A new tax filing shows that Eric Trump’s charity golf tournaments did in fact pay tens of thousands of dollars to Trump properties, despite Eric Trump’s earlier assertions that much of the group’s expenses were written off by his father’s businesses, the Daily Beast and Forbes reported late last week.
Eric Trump’s former foundation — from which he resigned as a board member last year, when it also changed its name from the Eric Trump Foundation to Curetivity — donated slightly more than $3 million to charitable causes in 2016, according to its filing.
The filing also shows that the foundation paid tens of thousands of dollars to Trump Organization properties for goods and services provided during charity golf tournaments and dinner events, including $98,730 to the Trump National Golf Course in Westchester, New York for the foundation’s annual golf fundraiser. The filing consistently claims the payments were for well less than the value of the goods and services provided. In sum, the two publications counted, Eric Trump’s foundation paid his father’s private businesses roughly $145,000 in 2016.
Trump seemed to respond to the reporting Monday:
I will be always be incredibly proud of my work for @StJude, raising $16.3+ million dollars over the last 10 years at a 9.2% expense ratio. Their research continues to save millions of lives worldwide and they are truly the greatest peripatetic research hospital in the world. pic.twitter.com/M08q6N2zQ3
— Eric Trump (@EricTrump) January 15, 2018
In June of last year, Forbes reported on a series of conflicts of interest facing Eric Trump’s foundation, including board members who were reliant on the Trump Organization for much or all of their livelihoods, that the foundation re-donated money to other charities who in turn hosted fundraisers at Trump properties, and that the overhead expenses for charity events hosted by the organization spiked well into the hundreds of thousands annually beginning in 2011, reportedly at Donald Trump’s command.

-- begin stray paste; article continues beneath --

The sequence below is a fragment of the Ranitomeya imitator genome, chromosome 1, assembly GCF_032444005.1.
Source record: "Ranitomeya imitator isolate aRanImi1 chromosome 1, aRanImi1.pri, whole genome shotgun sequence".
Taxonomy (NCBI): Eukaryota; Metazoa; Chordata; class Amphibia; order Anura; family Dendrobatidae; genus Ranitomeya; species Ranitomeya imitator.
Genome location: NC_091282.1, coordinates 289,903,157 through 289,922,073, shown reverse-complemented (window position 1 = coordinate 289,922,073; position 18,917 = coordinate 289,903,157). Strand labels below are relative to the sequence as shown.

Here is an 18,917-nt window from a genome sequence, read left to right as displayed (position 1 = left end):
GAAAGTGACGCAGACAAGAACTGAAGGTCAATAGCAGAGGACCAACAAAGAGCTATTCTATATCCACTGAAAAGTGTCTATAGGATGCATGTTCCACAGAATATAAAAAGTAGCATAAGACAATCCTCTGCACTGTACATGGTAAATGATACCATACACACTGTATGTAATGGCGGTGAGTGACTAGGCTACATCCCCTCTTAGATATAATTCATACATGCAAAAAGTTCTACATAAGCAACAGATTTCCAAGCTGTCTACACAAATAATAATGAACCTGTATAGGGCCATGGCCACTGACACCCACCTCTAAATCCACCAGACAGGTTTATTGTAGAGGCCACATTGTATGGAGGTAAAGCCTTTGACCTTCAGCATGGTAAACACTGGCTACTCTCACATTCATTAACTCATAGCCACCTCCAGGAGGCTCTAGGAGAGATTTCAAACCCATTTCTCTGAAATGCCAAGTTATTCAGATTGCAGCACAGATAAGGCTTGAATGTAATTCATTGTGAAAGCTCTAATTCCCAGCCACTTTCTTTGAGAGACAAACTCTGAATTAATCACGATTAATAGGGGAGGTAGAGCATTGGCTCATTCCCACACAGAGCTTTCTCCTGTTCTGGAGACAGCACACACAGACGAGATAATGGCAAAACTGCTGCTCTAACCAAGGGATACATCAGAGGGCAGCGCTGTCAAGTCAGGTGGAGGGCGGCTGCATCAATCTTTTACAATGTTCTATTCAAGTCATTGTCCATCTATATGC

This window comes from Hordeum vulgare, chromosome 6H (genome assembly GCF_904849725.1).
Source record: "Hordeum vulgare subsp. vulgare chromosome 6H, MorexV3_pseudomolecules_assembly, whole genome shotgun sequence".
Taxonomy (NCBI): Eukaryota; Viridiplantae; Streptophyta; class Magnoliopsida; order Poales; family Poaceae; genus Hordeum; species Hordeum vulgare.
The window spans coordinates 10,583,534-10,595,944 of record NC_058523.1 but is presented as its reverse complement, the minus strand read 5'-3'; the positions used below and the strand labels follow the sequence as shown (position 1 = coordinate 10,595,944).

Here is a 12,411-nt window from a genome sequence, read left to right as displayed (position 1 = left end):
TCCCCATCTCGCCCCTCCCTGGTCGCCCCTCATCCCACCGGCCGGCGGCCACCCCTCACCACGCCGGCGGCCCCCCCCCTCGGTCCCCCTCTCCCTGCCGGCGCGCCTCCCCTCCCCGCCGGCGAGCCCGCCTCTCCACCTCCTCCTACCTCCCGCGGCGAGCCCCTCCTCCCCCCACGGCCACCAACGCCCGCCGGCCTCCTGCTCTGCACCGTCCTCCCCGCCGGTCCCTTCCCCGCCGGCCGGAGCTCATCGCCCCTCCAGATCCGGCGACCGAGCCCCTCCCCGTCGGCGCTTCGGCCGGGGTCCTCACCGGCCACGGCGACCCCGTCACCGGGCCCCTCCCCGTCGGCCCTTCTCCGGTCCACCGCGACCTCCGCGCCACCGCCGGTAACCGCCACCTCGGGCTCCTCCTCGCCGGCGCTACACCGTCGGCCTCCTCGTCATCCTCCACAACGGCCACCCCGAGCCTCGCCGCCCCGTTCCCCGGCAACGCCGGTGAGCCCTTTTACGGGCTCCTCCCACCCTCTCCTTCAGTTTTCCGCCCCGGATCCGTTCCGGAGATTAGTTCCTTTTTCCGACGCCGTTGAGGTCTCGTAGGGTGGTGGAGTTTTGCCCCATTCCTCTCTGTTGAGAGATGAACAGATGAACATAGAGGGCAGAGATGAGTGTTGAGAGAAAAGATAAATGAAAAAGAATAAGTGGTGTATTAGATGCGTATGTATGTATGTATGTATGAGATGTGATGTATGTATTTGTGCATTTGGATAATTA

The Daily Beast reported in September, based on tax records and financial disclosures, that between 2007 and 2014, the foundation “spent $881,779 on its annual Golf Invitational at Trump-owned clubs, a portion of which—$100,000 in 2013 and $88,000 in 2014—was reported as paid directly ‘to a company of a family member of the Board of Directors.’ In other words, Donald Trump himself.”
“We get to use our assets 100% free of charge,” Eric Trump incorrectly told Forbes last year, the outlet noted Friday.
One former employee each of the Eric Trump Foundation and Trump National Westchester told Forbes in June that Trump had insisted on his son’s foundation paying for the events.
“Mr. Trump had a cow,” Ian Gillule, Trump National Westchester’s former membership and marketing director, told Forbes, describing the elder Trump’s reaction to the written off expenses.
“He flipped,” Gillule continued. “He was like, ‘We’re donating all of this stuff, and there’s no paper trail? No credit?’ And he went nuts. He said, ‘I don’t care if it’s my son or not–everybody gets billed.'”
Also revealed in the new filing: Curetivity’s new board members, who include White House Director of Social Media Dan Scavino and Donald Trump’s personal lawyer, Michael Cohen, who the Wall Street Journal recently reported paid hush money to an adult film actor a month before the 2016 election over her reported sexual encounter with the elder Trump.
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